THE sun was creeping through a chink in the curtains when I went into her room. I was rushing for work and needed her hairdryer. When the paramedics arrived, my hair was still damp.

It is over five years since my mum died, and that day is still vivid. Going quietly into her room, trying not to wake her, taking a second glance as she lay in bed. And not quite believing that she had gone.

I went through it all an hour later with the police woman, sitting at the kitchen table, then again to a doctor on the ‘phone. It’s what happens when you find someone who’s died. There are questions they have to ask.

It was me who found her, and thank God for that, because if I hadn’t stayed over that night and gone in to get her old hairdryer that morning, it would have been my poor dad who went in to open the curtains.

For everyone else, it was just another Monday morning. Rush hour traffic was in full flow. The breakfast show presenter chirped on the radio. The two carers came, as usual, to get Mum washed and dressed, only to find an ambulance outside and the front door open. I will never forget their kindness; putting the kettle on and clucking around as I sat with my dad, who was quietly sobbing. I’d only ever seen him cry once, when my brother was knocked down as a kid.

We drank tea in the kitchen. More people arrived; my sister and brother, people in uniforms. We filed in to that invalid bedroom, with its hoist and medical bed, that used to be the dining-room, to say goodbye. “Bye, Mum. We love you.” What else do you say?

We went to the funeral directors later that morning. Dad wanted to get on with it all. “Cremation or burial, sir?” they said, a bit too quickly for my liking. Then we sat in a pub garden, bewildered, and raised a glass to her. None of it felt real. That afternoon I drove to the supermarket with Dad, we bought frozen pizzas for tea. Life went on. We watched Corrie, same usual on a Monday evening. Her wedding ring was on the coffee table, where it had been placed that morning.

It wasn’t until I went to bed that I really cried.

“How can she not be here?” I think some days. “How can she have missed so much from our lives?” How can another Mother’s Day come round without her?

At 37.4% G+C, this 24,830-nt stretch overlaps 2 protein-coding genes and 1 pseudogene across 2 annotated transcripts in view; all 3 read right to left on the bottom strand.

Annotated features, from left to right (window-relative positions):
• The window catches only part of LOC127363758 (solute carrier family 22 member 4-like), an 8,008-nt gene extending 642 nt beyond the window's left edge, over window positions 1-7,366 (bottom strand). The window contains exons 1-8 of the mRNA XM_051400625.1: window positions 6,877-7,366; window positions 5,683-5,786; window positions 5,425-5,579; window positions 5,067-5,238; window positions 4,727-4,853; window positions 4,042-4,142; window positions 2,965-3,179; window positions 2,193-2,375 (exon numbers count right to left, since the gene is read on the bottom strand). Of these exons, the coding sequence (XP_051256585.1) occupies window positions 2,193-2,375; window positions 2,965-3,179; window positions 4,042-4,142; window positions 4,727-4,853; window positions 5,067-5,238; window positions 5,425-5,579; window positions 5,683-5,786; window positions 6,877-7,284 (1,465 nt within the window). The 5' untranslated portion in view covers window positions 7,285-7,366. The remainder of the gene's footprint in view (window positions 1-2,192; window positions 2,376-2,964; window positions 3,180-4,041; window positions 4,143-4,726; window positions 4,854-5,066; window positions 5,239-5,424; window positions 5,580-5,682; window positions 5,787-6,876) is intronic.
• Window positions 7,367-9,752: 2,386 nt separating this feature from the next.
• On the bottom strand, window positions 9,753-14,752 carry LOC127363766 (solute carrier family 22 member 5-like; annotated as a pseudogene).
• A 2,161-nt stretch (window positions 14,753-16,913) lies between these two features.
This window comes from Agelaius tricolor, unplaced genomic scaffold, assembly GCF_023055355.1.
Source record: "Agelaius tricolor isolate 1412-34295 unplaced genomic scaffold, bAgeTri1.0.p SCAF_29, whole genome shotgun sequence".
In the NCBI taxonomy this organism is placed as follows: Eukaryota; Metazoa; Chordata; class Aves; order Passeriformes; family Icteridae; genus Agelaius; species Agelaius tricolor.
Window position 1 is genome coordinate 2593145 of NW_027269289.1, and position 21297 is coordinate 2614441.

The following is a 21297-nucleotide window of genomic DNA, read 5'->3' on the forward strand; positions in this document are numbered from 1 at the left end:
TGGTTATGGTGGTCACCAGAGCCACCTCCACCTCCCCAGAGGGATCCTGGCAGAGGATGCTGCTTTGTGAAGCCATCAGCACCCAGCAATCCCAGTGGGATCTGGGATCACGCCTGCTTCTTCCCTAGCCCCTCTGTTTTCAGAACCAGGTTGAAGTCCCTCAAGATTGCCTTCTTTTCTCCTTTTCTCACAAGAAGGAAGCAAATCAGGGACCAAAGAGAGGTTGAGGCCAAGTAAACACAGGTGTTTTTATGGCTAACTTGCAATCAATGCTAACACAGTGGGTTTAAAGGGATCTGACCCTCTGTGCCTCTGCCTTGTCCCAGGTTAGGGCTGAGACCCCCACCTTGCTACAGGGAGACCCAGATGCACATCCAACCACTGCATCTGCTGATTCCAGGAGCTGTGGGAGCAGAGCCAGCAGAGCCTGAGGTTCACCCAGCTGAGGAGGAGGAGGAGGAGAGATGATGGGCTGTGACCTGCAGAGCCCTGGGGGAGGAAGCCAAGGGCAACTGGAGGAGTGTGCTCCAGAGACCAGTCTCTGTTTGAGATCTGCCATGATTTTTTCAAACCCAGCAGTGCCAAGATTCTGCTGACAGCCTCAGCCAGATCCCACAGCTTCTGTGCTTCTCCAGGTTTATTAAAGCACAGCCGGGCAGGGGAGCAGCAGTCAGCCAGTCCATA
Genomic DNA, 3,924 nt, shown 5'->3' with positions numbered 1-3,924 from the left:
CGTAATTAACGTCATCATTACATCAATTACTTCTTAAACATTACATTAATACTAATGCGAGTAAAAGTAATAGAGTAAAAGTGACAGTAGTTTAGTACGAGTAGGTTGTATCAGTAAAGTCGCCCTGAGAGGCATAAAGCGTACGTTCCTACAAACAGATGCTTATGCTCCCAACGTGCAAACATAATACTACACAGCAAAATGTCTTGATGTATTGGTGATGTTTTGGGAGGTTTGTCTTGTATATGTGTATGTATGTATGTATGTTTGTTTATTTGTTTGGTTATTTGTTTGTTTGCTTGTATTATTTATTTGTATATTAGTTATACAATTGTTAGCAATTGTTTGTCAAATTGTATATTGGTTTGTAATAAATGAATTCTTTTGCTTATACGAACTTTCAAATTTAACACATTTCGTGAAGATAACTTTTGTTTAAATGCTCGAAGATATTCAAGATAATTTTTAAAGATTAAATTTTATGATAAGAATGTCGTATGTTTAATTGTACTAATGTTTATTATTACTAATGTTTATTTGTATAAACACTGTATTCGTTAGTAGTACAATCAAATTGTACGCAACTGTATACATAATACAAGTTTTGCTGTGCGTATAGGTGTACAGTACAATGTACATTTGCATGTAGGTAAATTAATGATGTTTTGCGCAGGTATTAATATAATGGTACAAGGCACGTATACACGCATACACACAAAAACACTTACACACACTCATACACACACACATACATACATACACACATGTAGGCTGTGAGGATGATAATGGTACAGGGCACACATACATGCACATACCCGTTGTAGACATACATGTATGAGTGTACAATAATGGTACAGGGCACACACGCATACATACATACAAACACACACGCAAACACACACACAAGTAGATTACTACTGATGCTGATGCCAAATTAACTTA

But it’s not so much the anniversaries, the birthdays, Christmases and Mother’s Days, it’s the small stuff that leaves me with a pang of loss. I think of her when my ankle goes wonky like hers used to, when I use the casserole dish she bought me, when The Sound of Music is on telly because we used to watch it together and I always thought she looked like Julie Andrews. When I hear my nephew playing the piano it saddens me that she can’t hear it, and that she will never see how fabulous her grandchildren turned out to be.

I was talking to someone recently who said the loss of her mother, 25 years ago, still brings her to tears. “I’ll be thinking, ‘I must tell Mum about so-and-so’, or I’ll hear a song she liked and it hits me. She’s not here,” she said.

It doesn’t go away, but you live with it, like any bereavement. And you live with the resentment - of those who have mothers, seeing mums and daughters shopping together, the wretched Mother’s Day spa break/afternoon tea press releases pinging into my inbox. Actually, my mum didn’t like shopping much and would rather have had a beer than afternoon tea, but you get my drift.

How I wish she was here, and that I could give her flowers and a card this weekend.

Happy Mother’s Day - to all the mums gone and still loved.